Late last year our John had an incident of brake fade in his Evo1. He had to take an escape road,
not being able to slow down enough to take the Alpine curve.
After some spirited driving the Evo just wouldn't slow down. So before he goes out again this year,
we had to fix the problem.
The Evo's discs were good, and the pads were as new. However, the pads were purchased on the internet,
and were of an unfamiliar Italian sounding brand.
So I ordered some proper Brembo pads from AECar, the old pads lacked the central venting gap of the Brembos.
John suggested we change the brake fluid also, we are often reminded that DOT4 non silicone brake fluid absorbs water, this water content lowers the boiling point of the fluid, thus contaminated brake fluid heated by hard brake use will boil and lose its hydraulic qualities. New DOT4 fluid's boiling point is 230oC, contaminated by water
this boiling point reduces to 155oC.
I jacked the car up and supported it carefully in
each corner, I removed all 4 wheels, then lifted and supported the rear hubs to allow the brake compensator to open up a bit.
I removed the front brake calipers, see vid below, you don't need to do this when changing the Brembo caliper pads, but I wanted to check the pistons were free and have a look at the calipers. I replaced the pads with the Brembos.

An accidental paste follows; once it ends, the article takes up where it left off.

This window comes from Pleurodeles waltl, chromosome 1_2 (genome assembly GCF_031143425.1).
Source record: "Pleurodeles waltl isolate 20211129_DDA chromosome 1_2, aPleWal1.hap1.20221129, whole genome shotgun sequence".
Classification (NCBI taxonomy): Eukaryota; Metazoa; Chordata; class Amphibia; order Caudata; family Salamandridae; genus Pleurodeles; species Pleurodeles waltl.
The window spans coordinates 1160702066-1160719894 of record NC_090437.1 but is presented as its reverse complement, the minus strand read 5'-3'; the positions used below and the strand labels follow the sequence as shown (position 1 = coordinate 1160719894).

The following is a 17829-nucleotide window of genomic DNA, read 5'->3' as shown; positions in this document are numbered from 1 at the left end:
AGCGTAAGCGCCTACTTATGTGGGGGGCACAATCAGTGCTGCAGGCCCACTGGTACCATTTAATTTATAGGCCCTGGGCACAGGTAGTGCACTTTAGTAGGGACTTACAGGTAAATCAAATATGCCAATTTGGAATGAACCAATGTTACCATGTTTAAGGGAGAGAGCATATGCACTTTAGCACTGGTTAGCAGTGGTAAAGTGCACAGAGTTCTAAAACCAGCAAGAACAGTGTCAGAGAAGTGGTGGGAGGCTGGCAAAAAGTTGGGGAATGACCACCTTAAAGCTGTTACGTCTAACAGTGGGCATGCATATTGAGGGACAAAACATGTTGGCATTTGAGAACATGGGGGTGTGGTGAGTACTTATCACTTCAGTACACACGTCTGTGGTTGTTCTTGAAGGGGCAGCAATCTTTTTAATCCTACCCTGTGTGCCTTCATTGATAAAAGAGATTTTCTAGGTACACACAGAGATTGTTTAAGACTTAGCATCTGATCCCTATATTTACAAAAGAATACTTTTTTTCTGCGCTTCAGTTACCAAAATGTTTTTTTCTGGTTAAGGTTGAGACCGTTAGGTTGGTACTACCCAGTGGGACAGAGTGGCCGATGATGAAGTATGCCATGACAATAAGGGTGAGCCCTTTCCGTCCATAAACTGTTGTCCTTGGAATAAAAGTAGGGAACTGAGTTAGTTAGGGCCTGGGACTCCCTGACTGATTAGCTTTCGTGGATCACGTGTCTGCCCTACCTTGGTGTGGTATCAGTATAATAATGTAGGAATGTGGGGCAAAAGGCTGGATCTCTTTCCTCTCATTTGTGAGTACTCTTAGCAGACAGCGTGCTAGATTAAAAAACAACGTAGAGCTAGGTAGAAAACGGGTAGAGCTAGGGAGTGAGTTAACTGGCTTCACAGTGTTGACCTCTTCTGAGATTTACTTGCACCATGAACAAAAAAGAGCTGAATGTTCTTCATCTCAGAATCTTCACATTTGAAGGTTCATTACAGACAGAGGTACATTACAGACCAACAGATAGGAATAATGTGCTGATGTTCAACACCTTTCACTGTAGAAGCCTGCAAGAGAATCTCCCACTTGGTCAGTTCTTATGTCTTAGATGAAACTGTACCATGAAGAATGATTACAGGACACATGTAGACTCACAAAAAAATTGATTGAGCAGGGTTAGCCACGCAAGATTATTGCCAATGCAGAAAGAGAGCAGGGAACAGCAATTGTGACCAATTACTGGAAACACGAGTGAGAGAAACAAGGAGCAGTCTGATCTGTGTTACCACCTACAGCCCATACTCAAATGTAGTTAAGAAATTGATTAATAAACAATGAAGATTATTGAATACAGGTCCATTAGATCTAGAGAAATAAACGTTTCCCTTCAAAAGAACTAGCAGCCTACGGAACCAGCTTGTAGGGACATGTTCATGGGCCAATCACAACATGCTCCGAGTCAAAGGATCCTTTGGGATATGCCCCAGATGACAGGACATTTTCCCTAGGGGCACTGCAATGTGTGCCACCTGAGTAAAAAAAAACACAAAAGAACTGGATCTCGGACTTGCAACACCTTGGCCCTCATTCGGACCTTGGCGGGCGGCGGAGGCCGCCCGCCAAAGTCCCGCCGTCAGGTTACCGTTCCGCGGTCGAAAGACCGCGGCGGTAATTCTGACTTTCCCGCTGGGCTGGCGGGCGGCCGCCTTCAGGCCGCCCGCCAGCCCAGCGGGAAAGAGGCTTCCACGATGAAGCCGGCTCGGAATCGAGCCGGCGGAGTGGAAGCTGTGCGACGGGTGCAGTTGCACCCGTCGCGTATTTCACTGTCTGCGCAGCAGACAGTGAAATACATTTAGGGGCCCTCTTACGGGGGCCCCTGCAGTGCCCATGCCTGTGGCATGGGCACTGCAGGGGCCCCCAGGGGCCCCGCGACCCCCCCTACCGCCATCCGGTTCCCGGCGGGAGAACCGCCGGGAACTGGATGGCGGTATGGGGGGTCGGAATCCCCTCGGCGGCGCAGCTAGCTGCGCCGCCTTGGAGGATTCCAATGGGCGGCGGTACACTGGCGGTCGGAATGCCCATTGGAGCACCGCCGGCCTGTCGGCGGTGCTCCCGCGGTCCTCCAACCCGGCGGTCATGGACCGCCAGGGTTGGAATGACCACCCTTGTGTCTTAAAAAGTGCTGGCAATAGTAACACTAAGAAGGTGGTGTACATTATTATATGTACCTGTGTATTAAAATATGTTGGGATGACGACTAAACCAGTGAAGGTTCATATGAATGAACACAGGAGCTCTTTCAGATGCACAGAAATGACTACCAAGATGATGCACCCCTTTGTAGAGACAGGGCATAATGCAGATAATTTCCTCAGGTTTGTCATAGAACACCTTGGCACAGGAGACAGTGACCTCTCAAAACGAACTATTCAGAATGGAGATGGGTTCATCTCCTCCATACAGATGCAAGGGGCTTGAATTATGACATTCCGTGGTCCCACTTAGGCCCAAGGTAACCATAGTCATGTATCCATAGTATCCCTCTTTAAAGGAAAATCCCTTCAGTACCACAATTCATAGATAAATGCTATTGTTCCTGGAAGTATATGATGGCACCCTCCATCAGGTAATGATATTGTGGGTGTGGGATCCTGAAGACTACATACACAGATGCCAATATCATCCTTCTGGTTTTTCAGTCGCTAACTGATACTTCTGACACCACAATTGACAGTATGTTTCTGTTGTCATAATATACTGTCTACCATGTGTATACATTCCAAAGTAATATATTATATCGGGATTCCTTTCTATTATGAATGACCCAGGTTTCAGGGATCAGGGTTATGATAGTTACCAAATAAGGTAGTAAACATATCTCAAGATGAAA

Then, starting at the furthest caliper away from the master cylinder, I pushed a rubber tube on the brake nipple and put the other end into some brake fluid in a bottle.
After opening the bonnet I put my new bottle of DOT4 fluid on the heater intake, and removed the top of the reservoir. Inside the car I started the engine and pumped the brake pedal, occasionally checking and topping up the fluid. I repeated this on all 4 calipers.
I kept pouring some fluid out of the catching bottle and topping up the reservoir with fresh fluid until most of the 1ltr new DOT4 was used, I figured the system would be well flushed out by now.
I ran the car in 1st gear while it was up on the stands, and lightly applied the brakes.
I could then check if all the calipers were working as the winter's rust was rubbed off. They were all working well, and the pedal did feel more solid.
The Evo isn't taxed or MOTd yet, so I couldn't test it properly, but the pedal was right at the top, and
did feel firmer.
I'll report back after the car's first summer drive.
I will just say that a lot of replacement components are made in China now, and the brake shoe's Italian name kidded me, those old pads could have been
made of anything!
Our Evo passed its MOT without any problems,
this is a great, very original Delta, underneath is
sound and rust free, and the paintwork
is mostly original.
I took it for a ride to Arnside, this is a quiet little
estuary-side town with challenging approach roads,
and a good blast possible on the M6 back home again.
I'm glad to say the brakes were top class, the pedal firm and high, with the new shoes bedding in nicely and giving reassuring stopping power. For some reason, this car has always had a perfect power steering feel, so with the fresh brakes, the car was a joy to drive!